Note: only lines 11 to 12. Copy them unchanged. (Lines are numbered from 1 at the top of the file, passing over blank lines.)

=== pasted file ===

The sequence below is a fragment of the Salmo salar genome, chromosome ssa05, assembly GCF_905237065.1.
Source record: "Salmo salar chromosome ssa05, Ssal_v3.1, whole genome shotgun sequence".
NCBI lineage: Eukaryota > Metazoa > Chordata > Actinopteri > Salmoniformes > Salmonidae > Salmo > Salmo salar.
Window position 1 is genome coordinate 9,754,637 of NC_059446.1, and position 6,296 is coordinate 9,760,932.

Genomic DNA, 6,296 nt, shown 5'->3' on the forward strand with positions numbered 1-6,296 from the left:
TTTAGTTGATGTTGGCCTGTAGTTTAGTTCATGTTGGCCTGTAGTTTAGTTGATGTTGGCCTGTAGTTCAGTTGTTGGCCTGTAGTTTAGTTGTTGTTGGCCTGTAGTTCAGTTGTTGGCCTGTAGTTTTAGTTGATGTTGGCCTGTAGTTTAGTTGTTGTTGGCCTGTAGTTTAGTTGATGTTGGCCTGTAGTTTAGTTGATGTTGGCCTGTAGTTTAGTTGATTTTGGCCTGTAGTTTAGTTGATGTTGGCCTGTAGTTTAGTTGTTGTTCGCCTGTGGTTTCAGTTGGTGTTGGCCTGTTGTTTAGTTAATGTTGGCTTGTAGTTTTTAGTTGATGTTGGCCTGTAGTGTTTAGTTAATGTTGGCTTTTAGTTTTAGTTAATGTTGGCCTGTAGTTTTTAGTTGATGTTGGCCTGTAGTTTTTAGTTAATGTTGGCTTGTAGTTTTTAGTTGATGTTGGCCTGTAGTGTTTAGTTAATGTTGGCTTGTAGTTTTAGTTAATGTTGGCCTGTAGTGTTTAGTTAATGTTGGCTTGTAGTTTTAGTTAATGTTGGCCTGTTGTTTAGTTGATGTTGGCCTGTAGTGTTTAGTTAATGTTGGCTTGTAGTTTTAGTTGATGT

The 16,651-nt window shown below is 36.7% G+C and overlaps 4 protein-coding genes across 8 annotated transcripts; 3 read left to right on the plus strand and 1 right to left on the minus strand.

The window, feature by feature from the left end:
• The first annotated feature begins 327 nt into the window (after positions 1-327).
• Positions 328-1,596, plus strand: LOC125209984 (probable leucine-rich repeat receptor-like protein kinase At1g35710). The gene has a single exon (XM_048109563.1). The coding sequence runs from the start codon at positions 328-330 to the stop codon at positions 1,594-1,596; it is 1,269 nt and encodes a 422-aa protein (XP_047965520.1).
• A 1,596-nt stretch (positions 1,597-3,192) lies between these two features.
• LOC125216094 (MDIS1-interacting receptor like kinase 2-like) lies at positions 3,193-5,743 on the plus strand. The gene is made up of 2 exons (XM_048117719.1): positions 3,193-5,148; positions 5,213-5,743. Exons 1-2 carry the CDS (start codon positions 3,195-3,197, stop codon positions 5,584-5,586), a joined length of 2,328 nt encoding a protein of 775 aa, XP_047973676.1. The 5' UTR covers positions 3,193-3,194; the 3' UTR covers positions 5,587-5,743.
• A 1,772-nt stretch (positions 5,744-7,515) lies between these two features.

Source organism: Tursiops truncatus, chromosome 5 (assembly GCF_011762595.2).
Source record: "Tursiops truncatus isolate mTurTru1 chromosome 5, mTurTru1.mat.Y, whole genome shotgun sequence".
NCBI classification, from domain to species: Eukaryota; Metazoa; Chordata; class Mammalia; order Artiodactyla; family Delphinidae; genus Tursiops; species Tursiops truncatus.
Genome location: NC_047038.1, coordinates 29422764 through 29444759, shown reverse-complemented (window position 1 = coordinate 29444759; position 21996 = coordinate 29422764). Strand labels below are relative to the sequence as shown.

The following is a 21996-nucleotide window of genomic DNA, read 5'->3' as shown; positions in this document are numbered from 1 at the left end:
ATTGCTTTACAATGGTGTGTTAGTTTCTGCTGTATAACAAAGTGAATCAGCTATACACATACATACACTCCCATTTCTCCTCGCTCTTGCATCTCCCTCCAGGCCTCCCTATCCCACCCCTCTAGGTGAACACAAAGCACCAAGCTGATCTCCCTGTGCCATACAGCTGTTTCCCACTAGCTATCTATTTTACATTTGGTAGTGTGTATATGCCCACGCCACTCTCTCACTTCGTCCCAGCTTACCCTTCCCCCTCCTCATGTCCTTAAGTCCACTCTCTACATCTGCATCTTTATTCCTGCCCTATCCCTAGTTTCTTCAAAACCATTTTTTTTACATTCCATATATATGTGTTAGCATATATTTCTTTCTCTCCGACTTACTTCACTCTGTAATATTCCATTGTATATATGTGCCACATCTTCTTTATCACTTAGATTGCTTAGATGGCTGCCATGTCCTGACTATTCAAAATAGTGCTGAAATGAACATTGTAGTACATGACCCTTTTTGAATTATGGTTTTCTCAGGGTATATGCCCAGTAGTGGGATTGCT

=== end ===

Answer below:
• A 1,596-nt stretch (positions 1,597-3,192) lies between these two features.
• LOC125216094 (MDIS1-interacting receptor like kinase 2-like) lies at positions 3,193-5,743 on the plus strand. The gene is made up of 2 exons (XM_048117719.1): positions 3,193-5,148; positions 5,213-5,743. Exons 1-2 carry the CDS (start codon positions 3,195-3,197, stop codon positions 5,584-5,586), a joined length of 2,328 nt encoding a protein of 775 aa, XP_047973676.1. The 5' UTR covers positions 3,193-3,194; the 3' UTR covers positions 5,587-5,743.